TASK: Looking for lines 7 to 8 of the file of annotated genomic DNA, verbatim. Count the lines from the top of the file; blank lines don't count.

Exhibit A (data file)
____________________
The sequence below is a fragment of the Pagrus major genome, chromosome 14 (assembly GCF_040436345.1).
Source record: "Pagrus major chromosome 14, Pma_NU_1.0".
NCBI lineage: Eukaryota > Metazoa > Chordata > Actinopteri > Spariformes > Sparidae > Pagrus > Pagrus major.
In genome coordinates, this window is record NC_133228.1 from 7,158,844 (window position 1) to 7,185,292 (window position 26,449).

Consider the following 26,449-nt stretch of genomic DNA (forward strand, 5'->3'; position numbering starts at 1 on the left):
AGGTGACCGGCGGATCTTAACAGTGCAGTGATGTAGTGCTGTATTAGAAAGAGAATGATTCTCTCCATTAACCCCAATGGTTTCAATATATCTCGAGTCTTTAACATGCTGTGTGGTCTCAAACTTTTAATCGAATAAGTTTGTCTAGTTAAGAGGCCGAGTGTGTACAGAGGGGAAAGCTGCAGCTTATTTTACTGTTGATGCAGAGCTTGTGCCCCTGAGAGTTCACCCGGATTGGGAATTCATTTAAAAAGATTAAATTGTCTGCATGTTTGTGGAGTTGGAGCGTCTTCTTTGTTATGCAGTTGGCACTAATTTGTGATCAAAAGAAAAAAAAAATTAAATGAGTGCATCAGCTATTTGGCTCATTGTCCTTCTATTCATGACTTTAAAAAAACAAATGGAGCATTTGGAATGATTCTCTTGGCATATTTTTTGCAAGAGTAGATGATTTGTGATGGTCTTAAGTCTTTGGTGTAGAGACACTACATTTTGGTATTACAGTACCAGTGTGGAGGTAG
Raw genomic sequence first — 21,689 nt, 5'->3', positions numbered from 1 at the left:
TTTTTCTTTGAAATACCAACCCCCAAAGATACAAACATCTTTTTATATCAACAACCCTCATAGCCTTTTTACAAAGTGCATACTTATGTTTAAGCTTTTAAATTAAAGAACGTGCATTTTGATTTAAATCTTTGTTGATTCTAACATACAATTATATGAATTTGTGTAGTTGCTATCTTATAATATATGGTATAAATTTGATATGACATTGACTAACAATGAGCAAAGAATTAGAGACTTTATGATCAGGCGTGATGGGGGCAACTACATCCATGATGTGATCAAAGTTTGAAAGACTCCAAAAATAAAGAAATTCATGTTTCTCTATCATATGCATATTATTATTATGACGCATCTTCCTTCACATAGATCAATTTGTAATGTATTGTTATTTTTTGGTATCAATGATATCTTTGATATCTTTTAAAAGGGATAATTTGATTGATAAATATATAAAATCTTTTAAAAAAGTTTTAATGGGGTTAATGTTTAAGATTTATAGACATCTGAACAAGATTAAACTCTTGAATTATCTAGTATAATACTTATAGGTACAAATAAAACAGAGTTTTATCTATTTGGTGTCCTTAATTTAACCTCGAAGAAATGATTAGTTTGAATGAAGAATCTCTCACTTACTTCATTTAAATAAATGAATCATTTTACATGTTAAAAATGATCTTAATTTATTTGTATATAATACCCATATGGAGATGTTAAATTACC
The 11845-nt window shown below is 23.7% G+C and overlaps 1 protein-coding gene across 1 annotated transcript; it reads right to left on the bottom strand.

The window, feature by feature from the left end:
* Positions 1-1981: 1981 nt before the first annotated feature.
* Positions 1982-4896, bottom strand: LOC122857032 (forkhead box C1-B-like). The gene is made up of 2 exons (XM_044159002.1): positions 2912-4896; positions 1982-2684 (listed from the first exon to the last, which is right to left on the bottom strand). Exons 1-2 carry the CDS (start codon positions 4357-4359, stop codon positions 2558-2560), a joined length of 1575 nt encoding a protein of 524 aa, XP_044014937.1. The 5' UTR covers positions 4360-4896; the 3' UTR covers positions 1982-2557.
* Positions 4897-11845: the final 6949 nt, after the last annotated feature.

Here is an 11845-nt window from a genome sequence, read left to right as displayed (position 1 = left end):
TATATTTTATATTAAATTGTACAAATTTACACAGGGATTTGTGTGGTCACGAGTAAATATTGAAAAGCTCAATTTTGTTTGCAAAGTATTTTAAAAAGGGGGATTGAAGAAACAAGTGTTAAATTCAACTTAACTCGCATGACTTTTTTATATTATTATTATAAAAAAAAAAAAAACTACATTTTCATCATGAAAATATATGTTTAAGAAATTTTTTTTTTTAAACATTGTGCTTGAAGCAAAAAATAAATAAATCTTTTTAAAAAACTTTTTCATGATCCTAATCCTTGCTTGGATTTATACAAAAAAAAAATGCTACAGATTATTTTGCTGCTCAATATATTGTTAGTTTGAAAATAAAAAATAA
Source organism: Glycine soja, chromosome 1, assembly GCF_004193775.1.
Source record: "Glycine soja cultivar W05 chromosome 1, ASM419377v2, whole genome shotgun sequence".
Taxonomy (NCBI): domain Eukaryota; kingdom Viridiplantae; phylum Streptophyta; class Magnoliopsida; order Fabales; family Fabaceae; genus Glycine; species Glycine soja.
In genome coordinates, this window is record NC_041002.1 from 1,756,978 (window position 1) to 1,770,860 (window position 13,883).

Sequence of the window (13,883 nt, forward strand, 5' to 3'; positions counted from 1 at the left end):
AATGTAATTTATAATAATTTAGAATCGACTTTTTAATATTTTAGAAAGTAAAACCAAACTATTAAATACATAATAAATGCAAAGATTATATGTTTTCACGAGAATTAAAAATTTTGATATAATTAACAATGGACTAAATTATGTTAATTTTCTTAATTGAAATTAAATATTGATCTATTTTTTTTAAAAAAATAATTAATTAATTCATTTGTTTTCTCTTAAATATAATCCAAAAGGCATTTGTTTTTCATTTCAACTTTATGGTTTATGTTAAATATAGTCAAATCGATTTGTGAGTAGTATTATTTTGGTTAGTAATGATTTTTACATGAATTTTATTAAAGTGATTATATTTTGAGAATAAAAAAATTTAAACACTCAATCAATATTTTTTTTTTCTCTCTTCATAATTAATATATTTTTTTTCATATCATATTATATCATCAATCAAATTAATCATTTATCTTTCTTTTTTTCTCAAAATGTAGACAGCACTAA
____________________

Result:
Raw genomic sequence first — 21,689 nt, 5'->3', positions numbered from 1 at the left:
TTTTTCTTTGAAATACCAACCCCCAAAGATACAAACATCTTTTTATATCAACAACCCTCATAGCCTTTTTACAAAGTGCATACTTATGTTTAAGCTTTTAAATTAAAGAACGTGCATTTTGATTTAAATCTTTGTTGATTCTAACATACAATTATATGAATTTGTGTAGTTGCTATCTTATAATATATGGTATAAATTTGATATGACATTGACTAACAATGAGCAAAGAATTAGAGACTTTATGATCAGGCGTGATGGGGGCAACTACATCCATGATGTGATCAAAGTTTGAAAGACTCCAAAAATAAAGAAATTCATGTTTCTCTATCATATGCATATTATTATTATGACGCATCTTCCTTCACATAGATCAATTTGTAATGTATTGTTATTTTTTGGTATCAATGATATCTTTGATATCTTTTAAAAGGGATAATTTGATTGATAAATATATAAAATCTTTTAAAAAAGTTTTAATGGGGTTAATGTTTAAGATTTATAGACATCTGAACAAGATTAAACTCTTGAATTATCTAGTATAATACTTATAGGTACAAATAAAACAGAGTTTTATCTATTTGGTGTCCTTAATTTAACCTCGAAGAAATGATTAGTTTGAATGAAGAATCTCTCACTTACTTCATTTAAATAAATGAATCATTTTACATGTTAAAAATGATCTTAATTTATTTGTATATAATACCCATATGGAGATGTTAAATTACC